Typically Sunday is a rest day, but for Holy Week we are going to try something different. Each day (from Palm Sunday to Easter Sunday) we are going sync up the reading with what Jesus did that particular day. Our hope is that by following along each day, we’re able to get a more full picture of the week that changed the world forever. Thanks for journeying alongside us through Judges. Come back tomorrow to experience Holy Week with us!
The BRP Team
Read Judges 21
Wives for the Benjamites
21 The men of Israel had taken an oath at Mizpah: “Not one of us will give his daughter in marriage to a Benjamite.”
2 The people went to Bethel, where they sat before God until evening, raising their voices and weeping bitterly. 3 “Lord, God of Israel,” they cried, “why has this happened to Israel? Why should one tribe be missing from Israel today?”
4 Early the next day the people built an altar and presented burnt offerings and fellowship offerings.
5 Then the Israelites asked, “Who from all the tribes of Israel has failed to assemble before the Lord?” For they had taken a solemn oath that anyone who failed to assemble before the Lord at Mizpah was to be put to death.
6 Now the Israelites grieved for the tribe of Benjamin, their fellow Israelites. “Today one tribe is cut off from Israel,” they said. 7 “How can we provide wives for those who are left, since we have taken an oath by the Lord not to give them any of our daughters in marriage?” 8 Then they asked, “Which one of the tribes of Israel failed to assemble before the Lord at Mizpah?” They discovered that no one from Jabesh Gilead had come to the camp for the assembly. 9 For when they counted the people, they found that none of the people of Jabesh Gilead were there.
10 So the assembly sent twelve thousand fighting men with instructions to go to Jabesh Gilead and put to the sword those living there, including the women and children. 11 “This is what you are to do,” they said. “Kill every male and every woman who is not a virgin.” 12 They found among the people living in Jabesh Gilead four hundred young women who had never slept with a man, and they took them to the camp at Shiloh in Canaan.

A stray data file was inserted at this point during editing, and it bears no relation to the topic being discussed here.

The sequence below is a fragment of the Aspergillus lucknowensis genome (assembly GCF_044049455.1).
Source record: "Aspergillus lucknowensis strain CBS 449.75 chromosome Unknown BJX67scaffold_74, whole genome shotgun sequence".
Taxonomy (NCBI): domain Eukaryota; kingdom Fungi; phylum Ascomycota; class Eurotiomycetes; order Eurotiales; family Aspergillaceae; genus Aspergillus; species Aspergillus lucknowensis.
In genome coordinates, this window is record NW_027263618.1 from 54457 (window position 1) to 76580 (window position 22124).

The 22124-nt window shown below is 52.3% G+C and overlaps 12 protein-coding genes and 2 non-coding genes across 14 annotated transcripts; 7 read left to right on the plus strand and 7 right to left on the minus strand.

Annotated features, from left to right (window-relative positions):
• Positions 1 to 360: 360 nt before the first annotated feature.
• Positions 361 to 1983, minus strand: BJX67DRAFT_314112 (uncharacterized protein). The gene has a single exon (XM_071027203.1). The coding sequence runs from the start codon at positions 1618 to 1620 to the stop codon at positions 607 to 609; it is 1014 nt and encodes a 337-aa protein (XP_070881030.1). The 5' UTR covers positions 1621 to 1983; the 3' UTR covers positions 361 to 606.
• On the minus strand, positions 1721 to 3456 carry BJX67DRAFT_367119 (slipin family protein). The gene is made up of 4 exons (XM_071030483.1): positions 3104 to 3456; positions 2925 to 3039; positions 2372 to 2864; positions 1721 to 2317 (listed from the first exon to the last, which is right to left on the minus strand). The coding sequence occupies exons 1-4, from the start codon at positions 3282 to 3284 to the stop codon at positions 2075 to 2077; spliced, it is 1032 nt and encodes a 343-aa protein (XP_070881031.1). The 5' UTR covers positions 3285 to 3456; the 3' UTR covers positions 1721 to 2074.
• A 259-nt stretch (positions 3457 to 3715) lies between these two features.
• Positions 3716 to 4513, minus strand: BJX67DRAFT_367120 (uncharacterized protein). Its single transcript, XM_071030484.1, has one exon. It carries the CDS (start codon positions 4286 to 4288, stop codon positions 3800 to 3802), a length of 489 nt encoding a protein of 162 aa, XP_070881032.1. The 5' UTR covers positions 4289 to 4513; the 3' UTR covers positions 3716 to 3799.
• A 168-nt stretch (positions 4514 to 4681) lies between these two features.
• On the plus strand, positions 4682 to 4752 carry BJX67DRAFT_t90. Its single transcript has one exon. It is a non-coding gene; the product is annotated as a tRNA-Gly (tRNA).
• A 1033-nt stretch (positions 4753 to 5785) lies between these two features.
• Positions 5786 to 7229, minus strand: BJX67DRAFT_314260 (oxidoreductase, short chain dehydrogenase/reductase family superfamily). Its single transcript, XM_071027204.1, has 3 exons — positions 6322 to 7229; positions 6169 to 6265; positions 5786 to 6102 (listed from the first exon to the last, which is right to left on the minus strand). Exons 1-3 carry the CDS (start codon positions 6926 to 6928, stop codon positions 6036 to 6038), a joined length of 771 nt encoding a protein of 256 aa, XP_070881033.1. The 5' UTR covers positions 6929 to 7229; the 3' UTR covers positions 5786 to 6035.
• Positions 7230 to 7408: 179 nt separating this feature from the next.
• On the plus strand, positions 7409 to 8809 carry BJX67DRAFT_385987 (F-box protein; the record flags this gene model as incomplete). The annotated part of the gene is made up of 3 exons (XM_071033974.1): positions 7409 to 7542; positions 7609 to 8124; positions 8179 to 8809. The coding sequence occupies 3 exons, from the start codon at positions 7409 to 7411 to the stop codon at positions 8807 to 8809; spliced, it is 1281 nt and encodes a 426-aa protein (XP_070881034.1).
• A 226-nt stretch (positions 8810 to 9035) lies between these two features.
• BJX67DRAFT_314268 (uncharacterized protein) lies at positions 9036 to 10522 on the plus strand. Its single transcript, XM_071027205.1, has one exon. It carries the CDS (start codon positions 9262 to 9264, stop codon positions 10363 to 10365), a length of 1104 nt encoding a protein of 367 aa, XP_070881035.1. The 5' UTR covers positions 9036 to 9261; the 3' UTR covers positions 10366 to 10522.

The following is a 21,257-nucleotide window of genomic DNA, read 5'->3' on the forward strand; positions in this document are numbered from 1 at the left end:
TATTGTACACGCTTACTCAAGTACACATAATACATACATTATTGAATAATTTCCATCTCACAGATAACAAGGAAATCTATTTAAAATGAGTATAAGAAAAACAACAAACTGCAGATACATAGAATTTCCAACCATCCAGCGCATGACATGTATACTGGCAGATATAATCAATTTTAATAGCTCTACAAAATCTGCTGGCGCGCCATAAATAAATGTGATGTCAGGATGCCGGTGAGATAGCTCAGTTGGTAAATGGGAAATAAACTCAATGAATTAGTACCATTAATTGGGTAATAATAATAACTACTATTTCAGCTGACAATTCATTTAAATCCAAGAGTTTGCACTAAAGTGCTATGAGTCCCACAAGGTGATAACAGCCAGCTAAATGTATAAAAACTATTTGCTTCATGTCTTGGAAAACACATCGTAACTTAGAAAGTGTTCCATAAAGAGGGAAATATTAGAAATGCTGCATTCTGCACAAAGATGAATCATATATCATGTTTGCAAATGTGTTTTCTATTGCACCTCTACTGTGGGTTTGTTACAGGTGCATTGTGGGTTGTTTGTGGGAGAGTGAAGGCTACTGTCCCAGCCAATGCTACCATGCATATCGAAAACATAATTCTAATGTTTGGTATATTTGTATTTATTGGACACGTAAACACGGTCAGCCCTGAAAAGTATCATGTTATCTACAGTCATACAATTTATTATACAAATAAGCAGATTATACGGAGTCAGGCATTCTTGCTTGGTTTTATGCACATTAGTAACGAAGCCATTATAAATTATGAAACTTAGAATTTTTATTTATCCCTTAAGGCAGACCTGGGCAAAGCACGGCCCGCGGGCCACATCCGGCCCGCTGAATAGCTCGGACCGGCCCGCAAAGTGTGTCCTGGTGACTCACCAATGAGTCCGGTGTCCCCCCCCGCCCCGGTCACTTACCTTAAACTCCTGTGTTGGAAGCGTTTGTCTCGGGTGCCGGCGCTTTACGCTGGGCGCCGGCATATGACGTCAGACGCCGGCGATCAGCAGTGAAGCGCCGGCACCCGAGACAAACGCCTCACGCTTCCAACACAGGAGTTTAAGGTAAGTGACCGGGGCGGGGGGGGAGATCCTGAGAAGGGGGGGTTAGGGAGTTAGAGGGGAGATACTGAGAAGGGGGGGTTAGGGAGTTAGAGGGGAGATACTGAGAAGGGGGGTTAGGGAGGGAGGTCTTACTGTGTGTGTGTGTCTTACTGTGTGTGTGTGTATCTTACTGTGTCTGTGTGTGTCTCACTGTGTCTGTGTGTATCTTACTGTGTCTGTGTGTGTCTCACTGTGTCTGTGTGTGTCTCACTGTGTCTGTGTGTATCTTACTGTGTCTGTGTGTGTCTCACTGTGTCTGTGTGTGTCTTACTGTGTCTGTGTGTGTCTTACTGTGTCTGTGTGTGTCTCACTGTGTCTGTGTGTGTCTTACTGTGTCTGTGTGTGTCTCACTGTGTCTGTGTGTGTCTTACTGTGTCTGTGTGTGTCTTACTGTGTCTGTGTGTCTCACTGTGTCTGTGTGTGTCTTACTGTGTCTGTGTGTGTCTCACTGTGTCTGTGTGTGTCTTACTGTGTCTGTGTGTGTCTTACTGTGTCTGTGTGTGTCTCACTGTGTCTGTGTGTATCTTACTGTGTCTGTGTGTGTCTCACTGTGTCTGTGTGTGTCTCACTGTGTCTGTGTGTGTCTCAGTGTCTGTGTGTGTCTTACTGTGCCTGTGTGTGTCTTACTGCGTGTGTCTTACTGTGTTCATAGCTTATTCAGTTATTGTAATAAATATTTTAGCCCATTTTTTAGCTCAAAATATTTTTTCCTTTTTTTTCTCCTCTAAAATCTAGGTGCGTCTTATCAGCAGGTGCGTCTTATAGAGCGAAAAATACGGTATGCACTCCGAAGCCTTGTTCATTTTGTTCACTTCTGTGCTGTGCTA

13 Then the whole assembly sent an offer of peace to the Benjamites at the rock of Rimmon. 14 So the Benjamites returned at that time and were given the women of Jabesh Gilead who had been spared. But there were not enough for all of them.
15 The people grieved for Benjamin, because the Lord had made a gap in the tribes of Israel. 16 And the elders of the assembly said, “With the women of Benjamin destroyed, how shall we provide wives for the men who are left? 17 The Benjamite survivors must have heirs,” they said, “so that a tribe of Israel will not be wiped out. 18 We can’t give them our daughters as wives, since we Israelites have taken this oath: ‘Cursed be anyone who gives a wife to a Benjamite.’ 19 But look, there is the annual festival of the Lord in Shiloh, which lies north of Bethel, east of the road that goes from Bethel to Shechem, and south of Lebonah.”
20 So they instructed the Benjamites, saying, “Go and hide in the vineyards 21 and watch. When the young women of Shiloh come out to join in the dancing, rush from the vineyards and each of you seize one of them to be your wife. Then return to the land of Benjamin. 22 When their fathers or brothers complain to us, we will say to them, ‘Do us the favor of helping them, because we did not get wives for them during the war. You will not be guilty of breaking your oath because you did not give your daughters to them.’”